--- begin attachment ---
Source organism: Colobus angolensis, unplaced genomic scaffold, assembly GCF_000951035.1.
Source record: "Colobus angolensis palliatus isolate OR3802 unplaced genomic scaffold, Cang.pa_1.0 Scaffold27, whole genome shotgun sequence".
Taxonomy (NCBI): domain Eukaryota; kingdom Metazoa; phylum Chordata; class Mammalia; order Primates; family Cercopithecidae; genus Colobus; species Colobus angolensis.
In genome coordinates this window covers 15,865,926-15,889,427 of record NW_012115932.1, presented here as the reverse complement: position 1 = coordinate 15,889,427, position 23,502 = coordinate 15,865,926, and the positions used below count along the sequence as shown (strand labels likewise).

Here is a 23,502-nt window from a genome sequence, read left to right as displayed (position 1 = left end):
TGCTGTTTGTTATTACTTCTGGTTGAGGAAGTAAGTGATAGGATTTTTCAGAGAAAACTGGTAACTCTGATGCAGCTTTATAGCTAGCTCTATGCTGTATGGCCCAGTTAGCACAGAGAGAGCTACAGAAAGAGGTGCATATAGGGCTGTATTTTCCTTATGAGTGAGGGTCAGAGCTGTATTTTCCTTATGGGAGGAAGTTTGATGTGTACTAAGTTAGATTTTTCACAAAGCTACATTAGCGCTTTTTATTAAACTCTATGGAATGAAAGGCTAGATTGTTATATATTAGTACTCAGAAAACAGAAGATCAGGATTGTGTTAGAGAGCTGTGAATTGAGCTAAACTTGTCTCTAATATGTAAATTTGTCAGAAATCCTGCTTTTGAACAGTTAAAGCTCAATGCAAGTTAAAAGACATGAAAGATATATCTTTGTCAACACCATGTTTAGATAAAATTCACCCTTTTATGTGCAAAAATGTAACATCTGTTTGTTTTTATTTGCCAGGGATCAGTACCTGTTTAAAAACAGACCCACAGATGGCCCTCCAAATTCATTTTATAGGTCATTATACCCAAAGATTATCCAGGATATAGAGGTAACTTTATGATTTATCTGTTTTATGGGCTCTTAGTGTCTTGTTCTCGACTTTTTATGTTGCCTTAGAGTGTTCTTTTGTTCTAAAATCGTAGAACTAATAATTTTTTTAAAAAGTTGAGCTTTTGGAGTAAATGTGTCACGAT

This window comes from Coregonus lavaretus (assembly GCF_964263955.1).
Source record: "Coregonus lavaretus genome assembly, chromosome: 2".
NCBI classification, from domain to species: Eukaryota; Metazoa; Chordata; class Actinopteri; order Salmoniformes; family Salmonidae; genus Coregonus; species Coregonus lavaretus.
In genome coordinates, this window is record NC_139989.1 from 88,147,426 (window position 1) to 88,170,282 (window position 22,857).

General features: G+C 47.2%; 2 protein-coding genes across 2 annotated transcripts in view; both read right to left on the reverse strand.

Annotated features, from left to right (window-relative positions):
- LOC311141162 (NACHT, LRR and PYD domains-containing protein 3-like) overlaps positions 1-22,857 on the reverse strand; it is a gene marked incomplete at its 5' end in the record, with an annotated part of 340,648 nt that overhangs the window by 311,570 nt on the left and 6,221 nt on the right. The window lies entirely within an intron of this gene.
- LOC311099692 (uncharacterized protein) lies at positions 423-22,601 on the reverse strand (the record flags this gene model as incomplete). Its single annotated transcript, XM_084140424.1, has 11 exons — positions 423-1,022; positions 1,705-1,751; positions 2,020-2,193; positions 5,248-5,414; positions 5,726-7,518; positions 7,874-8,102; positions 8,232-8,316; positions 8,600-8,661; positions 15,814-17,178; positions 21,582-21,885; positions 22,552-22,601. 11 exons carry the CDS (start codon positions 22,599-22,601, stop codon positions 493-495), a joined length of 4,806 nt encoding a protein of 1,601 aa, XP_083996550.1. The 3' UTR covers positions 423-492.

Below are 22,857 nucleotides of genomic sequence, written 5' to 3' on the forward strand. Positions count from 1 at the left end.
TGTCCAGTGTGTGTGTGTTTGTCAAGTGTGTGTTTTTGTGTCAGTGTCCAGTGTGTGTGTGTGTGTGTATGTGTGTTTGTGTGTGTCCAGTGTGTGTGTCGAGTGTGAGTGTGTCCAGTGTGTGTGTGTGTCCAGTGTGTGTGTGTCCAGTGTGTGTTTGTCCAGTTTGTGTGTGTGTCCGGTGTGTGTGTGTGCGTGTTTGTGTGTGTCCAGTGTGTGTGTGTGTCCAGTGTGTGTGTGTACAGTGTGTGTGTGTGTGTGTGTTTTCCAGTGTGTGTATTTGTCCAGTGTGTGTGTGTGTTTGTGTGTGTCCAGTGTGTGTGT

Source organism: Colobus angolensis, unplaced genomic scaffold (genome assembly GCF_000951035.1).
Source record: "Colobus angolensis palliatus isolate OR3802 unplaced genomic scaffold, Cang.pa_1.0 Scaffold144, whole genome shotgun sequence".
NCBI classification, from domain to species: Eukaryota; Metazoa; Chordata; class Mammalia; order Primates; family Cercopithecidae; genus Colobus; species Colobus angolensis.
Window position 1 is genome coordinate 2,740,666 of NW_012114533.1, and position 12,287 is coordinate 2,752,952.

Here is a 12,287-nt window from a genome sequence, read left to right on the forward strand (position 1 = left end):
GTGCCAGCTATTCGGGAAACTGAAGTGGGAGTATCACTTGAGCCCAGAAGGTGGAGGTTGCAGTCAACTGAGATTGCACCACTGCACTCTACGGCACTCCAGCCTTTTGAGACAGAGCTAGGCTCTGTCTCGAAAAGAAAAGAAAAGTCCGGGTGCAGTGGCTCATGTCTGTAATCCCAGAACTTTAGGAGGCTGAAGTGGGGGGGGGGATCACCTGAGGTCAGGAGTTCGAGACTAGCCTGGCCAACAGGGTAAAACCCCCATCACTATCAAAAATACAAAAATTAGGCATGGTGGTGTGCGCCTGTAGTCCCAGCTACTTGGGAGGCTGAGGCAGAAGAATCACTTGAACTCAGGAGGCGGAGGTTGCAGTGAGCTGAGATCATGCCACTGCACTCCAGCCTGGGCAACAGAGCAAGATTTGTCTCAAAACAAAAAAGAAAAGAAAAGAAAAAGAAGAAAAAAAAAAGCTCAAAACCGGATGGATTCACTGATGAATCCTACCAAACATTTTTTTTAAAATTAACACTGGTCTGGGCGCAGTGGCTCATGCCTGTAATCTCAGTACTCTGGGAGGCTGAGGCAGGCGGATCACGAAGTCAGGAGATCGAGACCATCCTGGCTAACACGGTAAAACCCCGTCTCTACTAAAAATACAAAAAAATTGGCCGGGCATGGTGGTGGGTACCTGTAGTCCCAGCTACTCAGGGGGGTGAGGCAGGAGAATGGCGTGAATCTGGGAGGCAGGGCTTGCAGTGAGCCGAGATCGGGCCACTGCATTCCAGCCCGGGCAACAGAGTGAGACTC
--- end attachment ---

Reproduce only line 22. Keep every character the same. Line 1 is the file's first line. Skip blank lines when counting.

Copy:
GTGCCAGCTATTCGGGAAACTGAAGTGGGAGTATCACTTGAGCCCAGAAGGTGGAGGTTGCAGTCAACTGAGATTGCACCACTGCACTCTACGGCACTCCAGCCTTTTGAGACAGAGCTAGGCTCTGTCTCGAAAAGAAAAGAAAAGTCCGGGTGCAGTGGCTCATGTCTGTAATCCCAGAACTTTAGGAGGCTGAAGTGGGGGGGGGGATCACCTGAGGTCAGGAGTTCGAGACTAGCCTGGCCAACAGGGTAAAACCCCCATCACTATCAAAAATACAAAAATTAGGCATGGTGGTGTGCGCCTGTAGTCCCAGCTACTTGGGAGGCTGAGGCAGAAGAATCACTTGAACTCAGGAGGCGGAGGTTGCAGTGAGCTGAGATCATGCCACTGCACTCCAGCCTGGGCAACAGAGCAAGATTTGTCTCAAAACAAAAAAGAAAAGAAAAGAAAAAGAAGAAAAAAAAAAGCTCAAAACCGGATGGATTCACTGATGAATCCTACCAAACATTTTTTTTAAAATTAACACTGGTCTGGGCGCAGTGGCTCATGCCTGTAATCTCAGTACTCTGGGAGGCTGAGGCAGGCGGATCACGAAGTCAGGAGATCGAGACCATCCTGGCTAACACGGTAAAACCCCGTCTCTACTAAAAATACAAAAAAATTGGCCGGGCATGGTGGTGGGTACCTGTAGTCCCAGCTACTCAGGGGGGTGAGGCAGGAGAATGGCGTGAATCTGGGAGGCAGGGCTTGCAGTGAGCCGAGATCGGGCCACTGCATTCCAGCCCGGGCAACAGAGTGAGACTC